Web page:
Wednesday, December 17, 2008

Spun (Jonas Åkerlund, 2002)

If you enjoy strip clubs, adult video shops, convenience stores, external pieces of Mena Suvari's well-earned excrement, and cooking speed in stuffy motel rooms, then have I got good news for you. An unclean sore on the over trafficked anus of modern society, this film is pure filth. If you don't once think about your own personal hygiene while watching Spun, the hyper-kinetic ode to methamphetamine and the humanitarians who abuse it, then you my friend are not an earth-born individual. Every character that populates this seedy world needs to desperately get themselves reacquainted with the squarish miracle that is soap. It was obvious to me early on that the director (a Swedish dude renowned for his music videos), has no idea how to make a conventional movie. And you know what? I couldn't be more happy. Filmmaker Jonas Åkerlund's incompetence as a storyteller actually elevated the proceedings and gave the film the disjointed, meandering quality it needed. I mean, the idea of watching a well-made, or worse, insightful, movie about drug addicts gives me the willies. No, what want to see is scenes involving wretched degradation and comical anguish all mixed together without any thought whatsoever put into things like, pacing and continuity. And Jonas delivers in that regard. Creating an atmosphere where every single action is heightened.

A sordid mishmash of lowlifes traversing the outskirts of some sunburnt refuse heap near Los Angeles, Spun is aimless film-making at its finest. One that basically focuses on a tweeker named Ross (a greasy-haired Jason Schwartzman) and his need to score meth on a regular basis. However, little things like, a battle with sleeplessness, running errands for a cowboy/chemist with a wrestling fixation, the big brown eyes of the cowboy/chemists' stripper girlfriend, keeping his own stripper girlfriend tied to his bed, and trying to reconnect with his non-stripper ex-girlfriend are obscuring his main goal; getting high.

The cast were all game when it came to looking absolutely awful. Whether it was excessive sweatiness, bad skin, or unwashed hair, each character brought their own unique brand of nastiness to the table.

A leathery Mickey Rourke commands the screen as The Cook, an aloof versifier who is tirelessly dedicated to his craft; a perennially shirtless John Leguizamo is flat-out disgusting as Spider Mike; Deborah Harry is a kindhearted yet firm lesbian phone-sex operator who helps the protagonist's current stripper girlfriend out of an unpleasant jam (a disturbing subplot that causes the audience to look at Schwartzman's character in a different light); Eric Roberts was outstanding as The Man (his feminine mannerisms and blonde Elvis wig were topnotch); and the gorgeous China Chow appears briefly an escort (I loved the way struggled to walk across the motel parking in those impractical hooker pumps).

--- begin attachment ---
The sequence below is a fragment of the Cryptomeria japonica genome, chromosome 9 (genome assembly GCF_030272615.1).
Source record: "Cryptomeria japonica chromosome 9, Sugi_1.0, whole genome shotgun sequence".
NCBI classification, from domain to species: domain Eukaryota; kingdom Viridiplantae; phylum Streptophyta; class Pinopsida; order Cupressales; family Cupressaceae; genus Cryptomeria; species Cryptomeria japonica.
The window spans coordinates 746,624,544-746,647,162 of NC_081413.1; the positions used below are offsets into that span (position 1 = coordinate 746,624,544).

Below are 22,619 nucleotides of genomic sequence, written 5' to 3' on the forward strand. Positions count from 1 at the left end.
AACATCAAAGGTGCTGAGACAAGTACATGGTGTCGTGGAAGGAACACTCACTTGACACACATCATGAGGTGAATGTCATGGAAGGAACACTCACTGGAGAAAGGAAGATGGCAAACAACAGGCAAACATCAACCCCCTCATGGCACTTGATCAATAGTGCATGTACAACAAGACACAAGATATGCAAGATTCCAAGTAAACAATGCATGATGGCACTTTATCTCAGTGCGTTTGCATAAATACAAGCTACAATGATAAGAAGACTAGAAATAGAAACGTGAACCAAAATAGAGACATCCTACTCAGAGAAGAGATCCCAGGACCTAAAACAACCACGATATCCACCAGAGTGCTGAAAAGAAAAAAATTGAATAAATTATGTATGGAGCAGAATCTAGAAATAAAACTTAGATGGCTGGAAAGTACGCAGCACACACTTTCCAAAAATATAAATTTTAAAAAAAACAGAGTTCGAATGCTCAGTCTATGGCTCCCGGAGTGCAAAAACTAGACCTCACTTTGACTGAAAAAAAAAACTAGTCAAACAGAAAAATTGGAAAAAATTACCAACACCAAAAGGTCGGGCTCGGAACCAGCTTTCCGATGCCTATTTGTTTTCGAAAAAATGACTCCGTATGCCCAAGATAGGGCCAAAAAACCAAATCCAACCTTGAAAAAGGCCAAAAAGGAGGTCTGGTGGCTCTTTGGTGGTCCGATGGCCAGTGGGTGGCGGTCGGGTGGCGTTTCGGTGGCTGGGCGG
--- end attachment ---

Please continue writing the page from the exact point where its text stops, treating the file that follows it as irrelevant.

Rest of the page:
I'd have to say that Mena Suvari looked the worst out of everyone in the cast as Cookie (which, I guess, is sort of a complement). Her baked bean teeth, contusion covered face, chapped lips, soiled pajama bottoms, and equally soiled sleep mask were nauseating. (It shouldn't be said, but I could watch her struggle make fecal matter for hours on end.)

When most of us think back to the heady days when we wore acid wash jeans, we think, "Wow, what was I thinking?" Nikki, on the other hand, wears them year in, year out without a hint of shame. Played brilliantly by the enchanting Brittany Murphy, Nikki is probably my favourite character because she is the most sympathetic. For one thing, she doesn't leave anyone tied to a bed for three days, nor does she shoot anyone in the testicles. However, when Nikki disagrees with you, prepare to have your ear area peppered with a creative mix of curse words and demasculinizing put downs.

Combining the sisterly sweetness of an overly caffeinated half-wit and the open-mindedness of a lesser known porno actress, Brittany Murphy is a skanky delight from start to finish. The hopeful nitty-gritty of this bleak head-trip of a movie, the tasty actress with the large eye sockets (her makeup looked like it had been applied by a paint-ball gun) made Spun mildly worthwhile in the end.



  1. My new internet time-waster:

    I put a Front 242 song on there for you!

  2. Thanks... AJ West. It's my fave version of the 242 classic (track has been remixed a million times).

    Wow, I've heard of most of these bands/artists. :D

    Yeah, hi, can you guys play the "Dog Police"?

    I've always been a fan of the way Mark King holds and plays his bass.

    One of the first videos I searched for on YouTube was "I Hate Milk" by Air Miami.

    "You don't give me love..." Cool song.

    Yikes, that's a lot of KOD. ;)

  3. I'm very surprised you've heard of Air Miami. I thought they were super-obscuro, and that only we radio station weirdos had the pleasure of enjoying their alterna-pop.

    Couldn't find "Dog Police" but while I was searching, I found Temple of the Dog's "Hunger Strike." So thanks.

    One can never had enough KOD. :)

    Oh, eat Eric Roberts. I may have said that the first time I read this review.

  4. Very surprised? I'm hip and stuff. :D

    Anyway, Much Music's The Wedge show played "I Hate Milk" once back in 1995. I still have it on tape.

    Eat Eric Roberts?!? Let me guess, another South Park reference? ;)